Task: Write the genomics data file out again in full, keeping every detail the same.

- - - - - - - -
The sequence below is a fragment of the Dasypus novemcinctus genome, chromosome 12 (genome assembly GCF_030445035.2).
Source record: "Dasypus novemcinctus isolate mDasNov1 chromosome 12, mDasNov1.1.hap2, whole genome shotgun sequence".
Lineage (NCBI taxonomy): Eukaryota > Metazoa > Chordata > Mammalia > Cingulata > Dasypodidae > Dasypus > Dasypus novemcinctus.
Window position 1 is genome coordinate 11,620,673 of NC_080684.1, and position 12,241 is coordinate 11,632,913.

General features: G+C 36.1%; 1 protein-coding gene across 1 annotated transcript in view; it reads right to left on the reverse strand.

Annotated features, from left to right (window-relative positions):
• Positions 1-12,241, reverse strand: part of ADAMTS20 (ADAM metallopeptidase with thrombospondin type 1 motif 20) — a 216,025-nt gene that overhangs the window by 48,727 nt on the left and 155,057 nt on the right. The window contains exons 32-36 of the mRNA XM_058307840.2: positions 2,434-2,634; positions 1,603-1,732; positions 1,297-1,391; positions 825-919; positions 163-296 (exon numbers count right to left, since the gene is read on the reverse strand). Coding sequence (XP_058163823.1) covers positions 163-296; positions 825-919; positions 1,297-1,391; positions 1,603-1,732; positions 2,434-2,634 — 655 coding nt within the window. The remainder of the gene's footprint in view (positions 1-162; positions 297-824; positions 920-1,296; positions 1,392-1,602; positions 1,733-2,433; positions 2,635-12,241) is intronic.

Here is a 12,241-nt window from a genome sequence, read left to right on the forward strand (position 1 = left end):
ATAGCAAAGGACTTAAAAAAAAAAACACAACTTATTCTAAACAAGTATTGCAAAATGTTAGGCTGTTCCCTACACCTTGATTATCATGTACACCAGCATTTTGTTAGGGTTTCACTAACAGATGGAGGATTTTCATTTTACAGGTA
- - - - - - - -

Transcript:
The sequence below is a fragment of the Dasypus novemcinctus genome, chromosome 12 (genome assembly GCF_030445035.2).
Source record: "Dasypus novemcinctus isolate mDasNov1 chromosome 12, mDasNov1.1.hap2, whole genome shotgun sequence".
Lineage (NCBI taxonomy): Eukaryota > Metazoa > Chordata > Mammalia > Cingulata > Dasypodidae > Dasypus > Dasypus novemcinctus.
Window position 1 is genome coordinate 11,620,673 of NC_080684.1, and position 12,241 is coordinate 11,632,913.

General features: G+C 36.1%; 1 protein-coding gene across 1 annotated transcript in view; it reads right to left on the reverse strand.

Annotated features, from left to right (window-relative positions):
• Positions 1-12,241, reverse strand: part of ADAMTS20 (ADAM metallopeptidase with thrombospondin type 1 motif 20) — a 216,025-nt gene that overhangs the window by 48,727 nt on the left and 155,057 nt on the right. The window contains exons 32-36 of the mRNA XM_058307840.2: positions 2,434-2,634; positions 1,603-1,732; positions 1,297-1,391; positions 825-919; positions 163-296 (exon numbers count right to left, since the gene is read on the reverse strand). Coding sequence (XP_058163823.1) covers positions 163-296; positions 825-919; positions 1,297-1,391; positions 1,603-1,732; positions 2,434-2,634 — 655 coding nt within the window. The remainder of the gene's footprint in view (positions 1-162; positions 297-824; positions 920-1,296; positions 1,392-1,602; positions 1,733-2,433; positions 2,635-12,241) is intronic.

Here is a 12,241-nt window from a genome sequence, read left to right on the forward strand (position 1 = left end):
ATAGCAAAGGACTTAAAAAAAAAAACACAACTTATTCTAAACAAGTATTGCAAAATGTTAGGCTGTTCCCTACACCTTGATTATCATGTACACCAGCATTTTGTTAGGGTTTCACTAACAGATGGAGGATTTTCATTTTACAGGTA